Tragic death of a Soviet cosmonaut falling from space

Vladimir Komarov is an exceptionally talented Soviet cosmonaut. But he is best remembered for his death, nicknamed “the one who fell from the universe”.

In 1967, on the occasion of the 50th anniversary of the Russian February Revolution, Soviet cosmonaut Vladimir Komanov was sent on a historic trip into space. But unfortunately, the trip ended in tragedy.

Although there are doubts that the Soyuz 1 mission is too rushed and problematic, we know this: Komarov has made many orbits around the Earth with his ship. himself, struggled to re-enter the atmosphere, and eventually fell to the ground, dying in a terrifying explosion.

Many details remain unclear in the events leading up to the tragedy, but his death is without a doubt a testament to the never-ending space race of the Cold War.

Tragic death of a Soviet cosmonaut falling from space
Cosmonaut Komanov in 1964, several years before his death. Image: Wikimedia Commons

Before becoming a Soviet cosmonaut, Vladimir Mikhaylovich Komarov was a boy with a passion for flight. Born in Moscow on March 16, 1927, since childhood Komarov has always been fascinated by aviation and planes.

Komarov joined the Soviet Air Force at the age of 15. In 1949, he became a pilot. Around the same time, Komarov married Valentina Yakovlevna Kiselyova, a woman who admired his love of the sky.

He once said: “Whoever has flown once, who has flown an airplane once, will never want to part with the plane or the sky.”

Tragic death of a Soviet cosmonaut falling from space
Vladimir Komarov with his wife Valentina and daughter Irina in 1967. Photo: Wikimedia Commons

In 1959, he graduated from the Zhukovzky Air Force Engineering Institute. And long before that, Komarov had a burning desire to become an astronaut. He was selected as one of the first 18 people to be trained in this new field.

By now, World War II had become a distant memory, and it was clear that outer space was becoming the next battleground in the Cold War.

With Komarov, the sky seems to have no limits. In 1964, he made a personal mark when he succeeded with the Voskhod 1 mission – the first ship to carry a person into space. Although not the first person to fly into space – an honor associated with the name Yuri Gagarin – Komarov is respected for his talent and bravery.

Tragic death of a Soviet cosmonaut falling from space
A 1964 postage stamp commemorating Komanov’s success with the Voskhod flight.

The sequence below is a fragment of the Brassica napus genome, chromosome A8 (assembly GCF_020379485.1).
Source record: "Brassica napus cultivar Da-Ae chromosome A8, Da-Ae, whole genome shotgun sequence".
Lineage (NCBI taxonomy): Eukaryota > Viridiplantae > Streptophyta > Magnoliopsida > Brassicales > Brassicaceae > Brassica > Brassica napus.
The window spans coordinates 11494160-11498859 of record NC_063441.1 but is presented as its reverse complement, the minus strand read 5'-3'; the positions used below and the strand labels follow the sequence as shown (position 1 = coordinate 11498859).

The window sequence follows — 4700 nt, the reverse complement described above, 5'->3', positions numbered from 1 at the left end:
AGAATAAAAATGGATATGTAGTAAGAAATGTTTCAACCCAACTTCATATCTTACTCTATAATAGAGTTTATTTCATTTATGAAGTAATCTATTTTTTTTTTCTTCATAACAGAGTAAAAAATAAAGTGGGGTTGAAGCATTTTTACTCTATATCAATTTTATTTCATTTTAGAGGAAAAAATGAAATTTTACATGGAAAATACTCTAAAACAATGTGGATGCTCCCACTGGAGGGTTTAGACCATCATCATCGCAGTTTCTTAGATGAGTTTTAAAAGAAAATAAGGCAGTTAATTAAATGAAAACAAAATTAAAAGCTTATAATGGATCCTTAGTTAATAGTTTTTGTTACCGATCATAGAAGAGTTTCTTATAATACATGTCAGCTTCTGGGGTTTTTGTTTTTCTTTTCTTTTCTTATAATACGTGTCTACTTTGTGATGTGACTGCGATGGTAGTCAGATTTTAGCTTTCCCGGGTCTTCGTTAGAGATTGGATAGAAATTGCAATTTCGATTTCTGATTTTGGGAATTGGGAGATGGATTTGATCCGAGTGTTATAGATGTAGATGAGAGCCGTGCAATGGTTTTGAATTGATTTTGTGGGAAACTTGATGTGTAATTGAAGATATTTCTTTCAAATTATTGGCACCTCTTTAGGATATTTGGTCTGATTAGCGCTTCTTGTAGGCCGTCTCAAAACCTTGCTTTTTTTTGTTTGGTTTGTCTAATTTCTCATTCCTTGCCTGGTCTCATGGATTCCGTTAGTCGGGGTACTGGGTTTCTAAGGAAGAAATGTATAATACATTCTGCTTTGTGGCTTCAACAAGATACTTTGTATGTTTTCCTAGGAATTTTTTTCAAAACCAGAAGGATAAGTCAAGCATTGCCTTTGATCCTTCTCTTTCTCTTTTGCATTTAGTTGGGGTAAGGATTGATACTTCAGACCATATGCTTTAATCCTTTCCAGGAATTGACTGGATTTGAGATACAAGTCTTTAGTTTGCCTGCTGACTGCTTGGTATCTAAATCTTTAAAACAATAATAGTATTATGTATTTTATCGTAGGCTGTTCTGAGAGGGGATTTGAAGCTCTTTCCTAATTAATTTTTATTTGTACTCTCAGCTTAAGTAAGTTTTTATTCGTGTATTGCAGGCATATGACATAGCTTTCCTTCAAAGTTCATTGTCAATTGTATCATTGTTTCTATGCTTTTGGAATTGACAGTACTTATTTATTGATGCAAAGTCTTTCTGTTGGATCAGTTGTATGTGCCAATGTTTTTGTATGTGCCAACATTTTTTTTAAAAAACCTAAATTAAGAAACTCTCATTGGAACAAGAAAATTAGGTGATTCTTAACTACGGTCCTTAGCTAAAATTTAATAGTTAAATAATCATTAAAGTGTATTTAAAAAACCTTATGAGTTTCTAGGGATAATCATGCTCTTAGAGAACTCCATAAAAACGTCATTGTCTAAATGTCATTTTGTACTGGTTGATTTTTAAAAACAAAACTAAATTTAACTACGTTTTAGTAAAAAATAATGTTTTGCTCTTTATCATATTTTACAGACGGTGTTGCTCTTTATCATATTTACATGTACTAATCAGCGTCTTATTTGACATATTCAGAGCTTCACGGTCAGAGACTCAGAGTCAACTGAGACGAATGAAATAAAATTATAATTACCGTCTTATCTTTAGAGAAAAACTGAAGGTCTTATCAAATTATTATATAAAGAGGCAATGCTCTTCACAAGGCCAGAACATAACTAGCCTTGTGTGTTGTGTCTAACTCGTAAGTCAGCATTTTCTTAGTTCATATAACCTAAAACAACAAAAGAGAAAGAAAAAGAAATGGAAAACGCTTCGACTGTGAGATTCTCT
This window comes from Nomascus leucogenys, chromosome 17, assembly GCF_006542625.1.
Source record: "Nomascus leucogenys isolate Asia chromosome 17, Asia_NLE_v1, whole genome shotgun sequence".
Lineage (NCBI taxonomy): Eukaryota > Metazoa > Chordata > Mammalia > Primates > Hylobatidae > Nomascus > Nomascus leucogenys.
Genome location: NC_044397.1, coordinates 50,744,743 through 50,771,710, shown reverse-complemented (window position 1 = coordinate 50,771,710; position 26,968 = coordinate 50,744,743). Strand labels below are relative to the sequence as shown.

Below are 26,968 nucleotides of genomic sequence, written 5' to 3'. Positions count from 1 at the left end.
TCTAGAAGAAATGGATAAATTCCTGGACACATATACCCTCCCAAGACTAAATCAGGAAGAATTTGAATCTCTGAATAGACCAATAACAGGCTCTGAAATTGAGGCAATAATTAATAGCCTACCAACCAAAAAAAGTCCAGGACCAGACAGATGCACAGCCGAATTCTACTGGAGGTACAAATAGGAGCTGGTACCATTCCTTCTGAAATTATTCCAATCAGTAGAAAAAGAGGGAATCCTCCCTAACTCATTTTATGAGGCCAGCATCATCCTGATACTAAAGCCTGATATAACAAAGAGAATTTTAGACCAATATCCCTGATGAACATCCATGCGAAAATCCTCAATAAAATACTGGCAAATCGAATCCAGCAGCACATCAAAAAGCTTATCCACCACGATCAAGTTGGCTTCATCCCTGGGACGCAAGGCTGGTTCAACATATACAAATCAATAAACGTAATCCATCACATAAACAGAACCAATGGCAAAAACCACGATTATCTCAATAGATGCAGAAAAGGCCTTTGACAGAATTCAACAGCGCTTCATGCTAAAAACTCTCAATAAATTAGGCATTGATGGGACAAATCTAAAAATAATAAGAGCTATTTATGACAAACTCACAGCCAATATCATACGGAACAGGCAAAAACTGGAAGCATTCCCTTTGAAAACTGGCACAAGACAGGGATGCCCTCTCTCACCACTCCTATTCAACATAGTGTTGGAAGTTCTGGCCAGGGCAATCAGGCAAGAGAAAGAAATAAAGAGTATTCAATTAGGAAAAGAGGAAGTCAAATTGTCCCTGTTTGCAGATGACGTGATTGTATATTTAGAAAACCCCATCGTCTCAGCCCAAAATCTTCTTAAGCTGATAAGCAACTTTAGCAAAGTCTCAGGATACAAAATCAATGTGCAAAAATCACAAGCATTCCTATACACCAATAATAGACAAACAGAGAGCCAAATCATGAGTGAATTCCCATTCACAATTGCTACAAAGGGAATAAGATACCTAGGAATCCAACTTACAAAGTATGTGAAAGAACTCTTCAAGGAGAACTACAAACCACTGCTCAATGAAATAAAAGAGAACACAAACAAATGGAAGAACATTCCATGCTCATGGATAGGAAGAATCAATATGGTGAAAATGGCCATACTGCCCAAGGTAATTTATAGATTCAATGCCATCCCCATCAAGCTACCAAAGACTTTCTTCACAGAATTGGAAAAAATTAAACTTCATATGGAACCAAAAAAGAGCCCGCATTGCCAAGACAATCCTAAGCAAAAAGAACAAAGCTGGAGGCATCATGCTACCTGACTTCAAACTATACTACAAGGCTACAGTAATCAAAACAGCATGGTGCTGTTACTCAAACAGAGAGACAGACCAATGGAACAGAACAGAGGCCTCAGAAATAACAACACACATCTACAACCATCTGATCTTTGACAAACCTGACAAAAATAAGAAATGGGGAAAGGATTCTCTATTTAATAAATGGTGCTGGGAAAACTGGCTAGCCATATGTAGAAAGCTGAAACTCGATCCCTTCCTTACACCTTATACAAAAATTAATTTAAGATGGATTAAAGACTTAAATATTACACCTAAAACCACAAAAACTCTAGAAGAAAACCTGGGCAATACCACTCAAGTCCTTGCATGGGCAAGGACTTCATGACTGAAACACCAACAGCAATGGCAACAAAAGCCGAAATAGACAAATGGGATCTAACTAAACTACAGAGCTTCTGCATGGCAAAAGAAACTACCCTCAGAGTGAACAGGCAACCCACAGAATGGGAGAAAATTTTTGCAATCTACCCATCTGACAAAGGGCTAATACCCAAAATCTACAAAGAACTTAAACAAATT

As the 50th anniversary of the Russian February Revolution approached, the Soviet government was determined to make a special plan for 1967. And Komarov seemed to be the perfect man to execute it.

This mission sets a rather ambitious goal: The two spacecraft will arrive at a rendezvous point in low-Earth orbit. Komarov will park his ship right next to the other, then perform a spacewalk between the two ships.

Tragic death of a Soviet cosmonaut falling from space
Illustration of the Soyuz I spacecraft that Komanov piloted during the tragedy.

From there, the story started to get dark. According to the 2011 book “Starman”, Komarov’s Soyuz I spacecraft experienced “203 structural problems” prior to its flight.

As Komanov’s reserve pilot, the famous cosmonaut Gagarin is said to have argued for a postponement of the mission. He even wrote a 10-page memo that was passed on to Venyamin Russayev, a friend of the KGB (Soviet intelligence). But that record was ignored.

“Soviet designers faced political pressure about a new cosmic feat. The Soyuz was rushed into service before all problems were resolved,” writes author Francis French in “In the shadow of the Moon.”

Tragic death of a Soviet cosmonaut falling from space
Soviet cosmonauts Yuri Gagarin and Vladimir Komarov went hunting together. Photo: Twitter

In the dramatic retelling of “Starman,” Komarov feared he would die if he joined the mission, but refused to back down to protect Gagarin, a reserve pilot who was also his close friend.

But according to experts, the fact that Gagarin was chosen as a reserve pilot was only in name, because after becoming the first man to fly into space, he was considered a national treasure. Authorities are unlikely to send Gagarin on any mission if there is a risk.

On April 23, 1967, Komarov departed the fateful flight. In 24 hours, he orbited the Earth 16 times, but Komarov was unable to complete the mission’s ultimate goal.

That’s because one of the two solar panels powering the ship failed to turn on. Soviet authorities apparently aborted the launch of the second module and then directed Komarov to return to Earth.

Despite his mastery of skill, Komarov still had trouble handling his ship and was clearly having trouble braking the missile. It took him two more flights around the Earth before he was finally able to re-enter the atmosphere.

When it reached an altitude of 23,000 feet, Komarov’s parachute failed to open. It turned out that the slides of the slide were tangled when problems occurred during the return of the spacecraft to Earth’s atmosphere.

Tragic death of a Soviet cosmonaut falling from space
Vladimir Komarov’s body turned into a charred mass in the tragedy. Image: Wikimedia Commons

So on April 24, 1967, Komarov plunged to the ground and died in a terrifying explosion, making him the first person to die in a space flight.

According to the official recording of Komarov’s final moments (from the Russian State Archives), one of the last things he said to his colleagues on the ground was: “I feel great, everything is according to quiet”. After a while, he said, “Thank you for conveying all of that.”

After the fall from space, Komanov’s body was believed to be charred, and according to reports, only his heel bone was recognizable.

In 1971, a memorial plaque and sculpture titled “Fallen Astronaut” were placed on the Moon in memory of Komanov and the 13 Soviet and American cosmonauts who lost their lives. network while on duty.